A dog lying in the grass, two mosquitos on its snout

Heartworm disease is a severe and life-threatening condition for pets, caused by parasitic worms transmitted to a pet from a mosquito bite. Fortunately, we can prevent heartworm disease with the proper measures and treatment methods, so it’s essential to understand the signs and symptoms of infection and the steps to prevent infestation.

What is Heartworm Disease?

Heartworm disease is an infectious parasitic disease caused by worms living in the heart and lungs of an animal. These worms reproduce and grow over time, seriously damaging the heart and other major organs. Infection most commonly affects dogs, ferrets, and sometimes cats. Left untreated, it results in death in pets.

The Heartworm Cycle

Diagram showing the heartworm cycle

When a mosquito bites an animal infected with heartworms, it sucks up the microscopic heartworm larvae (microfilariae). These larvae continue to develop in the mosquito, and the mosquito deposits the parasite into its next victim.

Symptoms of Heartworm Disease

While dogs, cats, and ferrets can share some heartworm symptoms, symptoms can differ between species.


Mild persistent cough

Reluctance to exercise

Fatigue after moderate activity

Decreased appetite

Weight loss



Difficulty or labored breathing


Decreased activity

Loss of appetite

Weight loss



Fluid in the lungs



Decreased activity


Trouble breathing

Overall weakness

Heart failure can occur in severe cases

Diagnosing Heartworm Disease in Pets.

Our clinic provides a wide variety of in-house diagnostic testing with the most state-of-the-art technology available. It is our goal to provide your pet with the highest level of care possible, and our diagnostic tools help us do that.

To diagnose heartworm disease in your pet, we typically use a series of tests to determine the presence of adult heartworms or larvae. We use an antigen test to detect the presence of proteins released by adult female heartworms. We can also perform an antibody test to check for antibodies created by your pet’s immune system in response to an infected mosquito bite. We use chest X-rays to visualize a pet’s heart and lung tissue. If any of these tests detect the presence of heartworms, we may recommend additional tests to assess the severity of the infection.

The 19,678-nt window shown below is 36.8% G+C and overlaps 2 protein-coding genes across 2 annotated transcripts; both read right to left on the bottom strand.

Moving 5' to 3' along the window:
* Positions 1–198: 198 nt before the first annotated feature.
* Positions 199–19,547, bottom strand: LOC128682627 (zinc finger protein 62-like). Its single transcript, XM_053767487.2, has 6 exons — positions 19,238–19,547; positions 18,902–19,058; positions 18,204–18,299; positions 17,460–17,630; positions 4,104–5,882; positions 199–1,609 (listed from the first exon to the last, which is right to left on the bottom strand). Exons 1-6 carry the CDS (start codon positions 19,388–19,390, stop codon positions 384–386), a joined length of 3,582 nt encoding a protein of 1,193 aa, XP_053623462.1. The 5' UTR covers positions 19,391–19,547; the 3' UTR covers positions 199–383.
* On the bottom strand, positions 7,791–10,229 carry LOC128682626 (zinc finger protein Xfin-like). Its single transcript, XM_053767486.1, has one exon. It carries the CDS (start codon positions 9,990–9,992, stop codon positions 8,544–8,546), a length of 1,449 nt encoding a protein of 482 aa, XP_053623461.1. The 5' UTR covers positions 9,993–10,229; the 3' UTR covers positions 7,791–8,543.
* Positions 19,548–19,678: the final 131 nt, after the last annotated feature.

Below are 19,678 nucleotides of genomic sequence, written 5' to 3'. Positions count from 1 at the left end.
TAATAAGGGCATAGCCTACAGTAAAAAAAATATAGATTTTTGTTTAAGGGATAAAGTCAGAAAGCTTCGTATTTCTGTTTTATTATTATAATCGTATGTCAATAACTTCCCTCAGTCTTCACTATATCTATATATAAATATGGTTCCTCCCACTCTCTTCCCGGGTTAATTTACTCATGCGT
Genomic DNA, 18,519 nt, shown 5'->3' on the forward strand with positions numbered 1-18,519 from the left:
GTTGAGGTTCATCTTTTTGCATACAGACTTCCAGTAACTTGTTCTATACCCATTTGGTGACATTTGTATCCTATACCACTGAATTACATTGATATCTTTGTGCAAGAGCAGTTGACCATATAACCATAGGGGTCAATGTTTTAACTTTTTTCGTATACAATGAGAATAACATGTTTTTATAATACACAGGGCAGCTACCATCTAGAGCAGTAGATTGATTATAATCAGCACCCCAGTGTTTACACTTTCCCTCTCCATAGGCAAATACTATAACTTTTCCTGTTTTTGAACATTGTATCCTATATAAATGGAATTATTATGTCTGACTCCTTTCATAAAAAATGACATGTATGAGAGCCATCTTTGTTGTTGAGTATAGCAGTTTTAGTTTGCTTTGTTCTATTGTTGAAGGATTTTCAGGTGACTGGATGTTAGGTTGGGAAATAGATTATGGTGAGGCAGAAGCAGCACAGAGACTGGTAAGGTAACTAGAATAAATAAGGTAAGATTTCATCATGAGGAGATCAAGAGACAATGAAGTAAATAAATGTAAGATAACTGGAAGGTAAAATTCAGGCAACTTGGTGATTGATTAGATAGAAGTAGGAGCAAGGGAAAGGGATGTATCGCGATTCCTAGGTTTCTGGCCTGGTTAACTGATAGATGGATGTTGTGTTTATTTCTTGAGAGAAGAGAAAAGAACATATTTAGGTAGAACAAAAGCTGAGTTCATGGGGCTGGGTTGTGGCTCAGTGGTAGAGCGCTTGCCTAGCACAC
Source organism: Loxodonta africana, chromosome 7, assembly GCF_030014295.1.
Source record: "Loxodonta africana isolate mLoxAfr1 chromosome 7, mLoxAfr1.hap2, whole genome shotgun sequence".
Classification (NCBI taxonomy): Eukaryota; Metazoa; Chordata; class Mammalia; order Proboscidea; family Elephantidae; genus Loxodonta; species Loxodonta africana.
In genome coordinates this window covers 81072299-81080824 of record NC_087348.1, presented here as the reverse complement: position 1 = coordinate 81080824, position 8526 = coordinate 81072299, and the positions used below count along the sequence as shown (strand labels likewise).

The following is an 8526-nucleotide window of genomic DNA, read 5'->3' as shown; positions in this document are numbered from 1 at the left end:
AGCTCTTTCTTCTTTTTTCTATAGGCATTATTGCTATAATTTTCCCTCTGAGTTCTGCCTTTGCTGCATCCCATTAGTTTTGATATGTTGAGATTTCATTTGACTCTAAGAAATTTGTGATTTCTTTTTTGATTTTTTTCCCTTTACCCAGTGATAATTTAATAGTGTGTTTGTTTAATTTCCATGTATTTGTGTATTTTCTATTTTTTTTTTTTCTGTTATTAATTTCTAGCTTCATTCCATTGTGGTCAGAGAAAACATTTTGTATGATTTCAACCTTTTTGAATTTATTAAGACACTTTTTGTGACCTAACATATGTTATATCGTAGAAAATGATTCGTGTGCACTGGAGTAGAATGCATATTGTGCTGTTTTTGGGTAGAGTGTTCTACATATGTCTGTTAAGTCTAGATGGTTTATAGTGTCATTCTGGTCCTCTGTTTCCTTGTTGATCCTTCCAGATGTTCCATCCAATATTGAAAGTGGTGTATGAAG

Treating Heartworm Disease in Pets.

When treating heartworm disease, we consider your pet’s species, age, size, and overall health before treatment. Generally, standard treatments involve giving a series of closely monitored injections or administering oral medication over a short period. Depending on the severity of the infestation and your pet’s risk factors for developing complications, we may recommend additional testing to monitor the treatment. Regular checkups with your veterinarian are essential for monitoring progress and ensuring the success of a heartworm infection treatment plan.

Important note regarding ferrets:  Unfortunately, there is no approved drug therapy for heartworm infection in ferrets. The drug used to treat infections in dogs is not safe for ferrets. However, we can often help ferrets with good veterinary care. You can read more about Heartworm in Ferrets from the American Heartworm Society.

Managing Post-Infection Symptoms.

After treatment, your pet will need close monitoring to minimize the risk of further complications. Symptoms such as weight loss, weakness, and lethargy may accompany heartworm infection initially. These may persist for several weeks or months after treatment due to the inflammation and damage caused by the worms in your pet’s body. Depending on the length and severity of the infection, additional treatments may be necessary to ensure continued health post-infection. Regular checkups with your veterinarian are essential in identifying any potential risks.

Heartworm Prevention

Prevention is the best protection against heartworm disease in your dog, cat, or ferret. Year-round preventive medications can help protect your pet from becoming infected with heartworms.

You can also reduce the risk of infection by avoiding areas known to have infected mosquitoes and other animals.

  • Temporary pools and ponds are created by melting snow or rain.
  • Floodplains along streams and riverbanks.
  • Irrigated fields and meadows.
  • Containers that hold water and fill up after a rain shower.
  • Tree holes that collect rainwater.

Additionally, make sure you bring your pet to Braescroft Clinic for regular heartworm tests on your pet so we can detect any early signs of infection.

Final Words

Heartworm disease is a serious, progressive disease but fortunately preventative. The earlier it is detected, the better the chances a pet will recover. By working together, we can help protect your pet from any serious or fatal consequences of the disease. Please contact us to schedule an exam or preventative treatment.

Your Friendly Team at
Braescroft Animal Clinic

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